Just Saying

Chapter 21: Of Christian Liberty and Liberty of Conscience

1._____ The liberty which Christ hath purchased for believers under the gospel, consists in their freedom from the guilt of sin, the condemning wrath of God, the rigour and curse of the law, and in their being delivered from this present evil world, bondage to Satan, and dominion of sin, from the evil of afflictions, the fear and sting of death, the victory of the grave, and ever- lasting damnation: as also in their free access to God, and their yielding obedience unto Him, not out of slavish fear, but a child-like love and willing mind.

All which were common also to believers under the law for the substance of them; but under the New Testament the liberty of Christians is further enlarged, in their freedom from the yoke of a ceremonial law, to which the Jewish church was subjected, and in greater boldness of access to the throne of grace, and in fuller communications of the free Spirit of God, than believers under the law did ordinarily partake of.

( Galatians 3:13; Galatians 1:4; Acts 26:18; Romans 8:3; Romans 8:28; 1 Corinthians 15:54-57; 2 Thessalonians 1:10; Romans 8:15; Luke 1:73-75; 1 John 4:18; Galatians 3:9, 14; John 7:38, 39; Hebrews 10:19-21 )

2._____ God alone is Lord of the conscience, and hath left it free from the doctrines and commandments of men which are in any thing contrary to his word, or not contained in it. So that to believe such doctrines, or obey such commands out of conscience, is to betray true liberty of conscience; and the requiring of an implicit faith, an absolute and blind obedience, is to destroy liberty of conscience and reason also.

( James 4:12; Romans 14:4; Acts 4:19, 29; 1 Corinthians 7:23; Matthew 15:9; Colossians 2:20, 22, 23; 1 Corinthians 3:5; 2 Corinthians 1:24 )

3._____ They who upon pretence of Christian liberty do practice any sin, or cherish any sinful lust, as they do thereby pervert the main design of the grace of the gospel to their own destruction, so they wholly destroy the end of Christian liberty, which is, that being delivered out of the hands of all our enemies, we might serve the Lord without fear, in holiness and righeousness before Him, all the days of our lives.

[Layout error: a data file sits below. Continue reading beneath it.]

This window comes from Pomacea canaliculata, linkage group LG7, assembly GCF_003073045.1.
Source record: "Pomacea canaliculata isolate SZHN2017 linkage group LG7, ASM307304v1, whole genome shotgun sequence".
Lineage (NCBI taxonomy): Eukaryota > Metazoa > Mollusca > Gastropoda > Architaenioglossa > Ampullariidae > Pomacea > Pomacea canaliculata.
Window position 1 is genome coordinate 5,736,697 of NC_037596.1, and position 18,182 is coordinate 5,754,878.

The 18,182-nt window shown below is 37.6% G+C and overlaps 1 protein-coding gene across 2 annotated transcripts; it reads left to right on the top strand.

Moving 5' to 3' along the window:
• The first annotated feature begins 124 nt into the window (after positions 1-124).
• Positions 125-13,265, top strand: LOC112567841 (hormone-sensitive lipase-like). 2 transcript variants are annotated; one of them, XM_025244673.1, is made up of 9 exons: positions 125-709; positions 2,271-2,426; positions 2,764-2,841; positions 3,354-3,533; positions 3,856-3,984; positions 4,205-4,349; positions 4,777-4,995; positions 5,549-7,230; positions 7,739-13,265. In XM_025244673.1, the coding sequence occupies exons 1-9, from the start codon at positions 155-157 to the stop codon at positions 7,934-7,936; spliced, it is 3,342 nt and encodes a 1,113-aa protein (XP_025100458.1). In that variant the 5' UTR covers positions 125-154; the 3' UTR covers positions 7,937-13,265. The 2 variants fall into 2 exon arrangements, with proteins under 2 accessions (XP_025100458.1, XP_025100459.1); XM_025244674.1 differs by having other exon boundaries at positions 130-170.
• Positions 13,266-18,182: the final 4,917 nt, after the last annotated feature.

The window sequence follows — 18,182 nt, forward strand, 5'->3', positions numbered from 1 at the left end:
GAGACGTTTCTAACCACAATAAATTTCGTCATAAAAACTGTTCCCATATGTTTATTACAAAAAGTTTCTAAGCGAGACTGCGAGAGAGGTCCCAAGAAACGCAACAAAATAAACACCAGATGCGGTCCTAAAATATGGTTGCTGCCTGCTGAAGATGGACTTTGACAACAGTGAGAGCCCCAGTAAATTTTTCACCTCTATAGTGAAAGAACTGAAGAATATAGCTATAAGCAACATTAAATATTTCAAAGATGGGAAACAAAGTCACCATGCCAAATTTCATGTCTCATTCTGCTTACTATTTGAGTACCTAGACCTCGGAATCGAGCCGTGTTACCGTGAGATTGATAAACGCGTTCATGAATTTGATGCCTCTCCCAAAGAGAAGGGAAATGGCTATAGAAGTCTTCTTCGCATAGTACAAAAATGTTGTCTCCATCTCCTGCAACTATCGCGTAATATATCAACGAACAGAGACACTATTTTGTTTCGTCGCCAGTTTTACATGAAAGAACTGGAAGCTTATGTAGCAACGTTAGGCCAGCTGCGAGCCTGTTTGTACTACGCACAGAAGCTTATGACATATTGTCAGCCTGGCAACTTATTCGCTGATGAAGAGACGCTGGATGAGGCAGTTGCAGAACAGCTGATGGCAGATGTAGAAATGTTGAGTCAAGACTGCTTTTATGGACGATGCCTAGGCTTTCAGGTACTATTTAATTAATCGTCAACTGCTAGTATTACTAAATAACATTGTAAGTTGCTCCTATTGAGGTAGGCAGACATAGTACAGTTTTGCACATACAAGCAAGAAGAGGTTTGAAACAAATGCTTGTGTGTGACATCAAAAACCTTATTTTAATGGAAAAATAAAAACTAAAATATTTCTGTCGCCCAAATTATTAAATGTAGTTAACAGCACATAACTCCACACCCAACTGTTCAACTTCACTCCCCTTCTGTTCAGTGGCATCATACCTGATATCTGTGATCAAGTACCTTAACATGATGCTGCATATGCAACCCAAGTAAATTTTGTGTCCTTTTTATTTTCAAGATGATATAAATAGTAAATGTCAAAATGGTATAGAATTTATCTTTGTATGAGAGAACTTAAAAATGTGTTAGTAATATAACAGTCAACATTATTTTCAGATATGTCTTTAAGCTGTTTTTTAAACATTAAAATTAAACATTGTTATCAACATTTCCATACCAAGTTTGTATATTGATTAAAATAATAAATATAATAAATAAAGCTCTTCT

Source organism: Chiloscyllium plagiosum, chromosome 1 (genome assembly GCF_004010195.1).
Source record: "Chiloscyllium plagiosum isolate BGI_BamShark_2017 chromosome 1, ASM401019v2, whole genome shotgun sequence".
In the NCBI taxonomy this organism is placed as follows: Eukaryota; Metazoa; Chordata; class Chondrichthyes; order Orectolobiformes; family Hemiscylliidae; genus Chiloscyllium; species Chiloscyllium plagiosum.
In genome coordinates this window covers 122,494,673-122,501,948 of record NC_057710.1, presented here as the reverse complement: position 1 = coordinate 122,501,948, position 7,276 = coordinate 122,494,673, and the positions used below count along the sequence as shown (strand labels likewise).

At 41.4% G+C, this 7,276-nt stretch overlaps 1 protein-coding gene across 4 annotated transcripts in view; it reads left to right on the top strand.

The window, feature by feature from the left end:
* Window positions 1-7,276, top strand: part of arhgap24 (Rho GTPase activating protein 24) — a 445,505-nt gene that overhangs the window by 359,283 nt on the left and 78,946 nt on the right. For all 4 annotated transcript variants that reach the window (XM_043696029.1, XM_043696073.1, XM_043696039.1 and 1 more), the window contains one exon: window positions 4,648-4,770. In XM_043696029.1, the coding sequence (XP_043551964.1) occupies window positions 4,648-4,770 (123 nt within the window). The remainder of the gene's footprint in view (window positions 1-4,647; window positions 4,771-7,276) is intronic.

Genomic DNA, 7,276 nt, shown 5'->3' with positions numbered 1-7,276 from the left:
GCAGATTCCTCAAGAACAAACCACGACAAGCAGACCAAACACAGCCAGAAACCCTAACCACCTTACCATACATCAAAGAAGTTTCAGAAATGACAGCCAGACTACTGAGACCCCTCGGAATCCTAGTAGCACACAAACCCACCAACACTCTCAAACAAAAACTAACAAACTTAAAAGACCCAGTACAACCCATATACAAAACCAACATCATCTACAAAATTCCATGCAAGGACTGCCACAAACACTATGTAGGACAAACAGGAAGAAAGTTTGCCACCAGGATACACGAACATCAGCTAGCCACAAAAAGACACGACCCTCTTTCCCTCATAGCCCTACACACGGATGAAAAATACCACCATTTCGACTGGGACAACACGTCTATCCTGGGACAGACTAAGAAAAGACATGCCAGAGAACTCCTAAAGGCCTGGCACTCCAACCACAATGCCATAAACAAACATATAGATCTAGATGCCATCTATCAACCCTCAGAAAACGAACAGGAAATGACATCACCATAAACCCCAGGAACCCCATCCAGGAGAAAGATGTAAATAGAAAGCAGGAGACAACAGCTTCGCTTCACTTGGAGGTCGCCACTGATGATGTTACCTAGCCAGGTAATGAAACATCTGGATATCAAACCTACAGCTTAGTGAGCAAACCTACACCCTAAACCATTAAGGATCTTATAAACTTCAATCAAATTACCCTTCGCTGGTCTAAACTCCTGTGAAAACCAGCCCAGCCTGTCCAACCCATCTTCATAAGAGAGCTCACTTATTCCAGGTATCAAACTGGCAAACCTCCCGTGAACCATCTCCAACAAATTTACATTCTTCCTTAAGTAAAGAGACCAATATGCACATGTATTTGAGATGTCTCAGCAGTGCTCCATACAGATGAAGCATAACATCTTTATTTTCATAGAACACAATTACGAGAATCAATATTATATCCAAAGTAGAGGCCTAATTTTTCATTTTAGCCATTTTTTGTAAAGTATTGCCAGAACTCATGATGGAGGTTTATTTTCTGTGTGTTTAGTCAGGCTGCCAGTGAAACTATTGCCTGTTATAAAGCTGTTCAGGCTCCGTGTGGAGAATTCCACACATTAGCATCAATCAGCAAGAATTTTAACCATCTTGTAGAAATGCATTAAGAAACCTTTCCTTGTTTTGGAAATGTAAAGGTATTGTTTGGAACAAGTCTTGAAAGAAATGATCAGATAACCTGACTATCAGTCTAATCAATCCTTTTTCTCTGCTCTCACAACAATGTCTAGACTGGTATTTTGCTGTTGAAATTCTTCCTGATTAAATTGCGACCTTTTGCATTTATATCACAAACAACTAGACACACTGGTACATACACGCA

( Romans 6:1, 2; Galatians 5:13; 2 Peter 2:18, 21 )

_____________________
It’s been upon my mind recently, apropos of* various things.

*Is that correct? I believe it is the first time I’ve used the term “apropos” in writing. Can it be “apropos of”?

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3 thoughts on “Just Saying

  1. “Apropos is so clearly marked by its pronunciation as French, and the French construction is, owing to ‘á propos de bottes’, so familiar, that it is better always to use ‘of’ rather than ‘to’ after it if any preposition is used; ‘apropos what you are saying’ is, however, good colloquial idiom. Probably ‘to’ is partly accounted for by some confusion with ‘appropriate’ (His interpolation of stories that were not always strictly apropos to the country through which we were passing).”

    Modern English usage, H.W. Fowler, s.v. apropos

  2. Ha! I used apropos in an email just moments ago (without an “of”, so I should go back and see if I misstepped there).

    Double Ha! I used that portion of the LBC in a comment stream just days ago.

    Unknowing: one’s one stop shop for such things.

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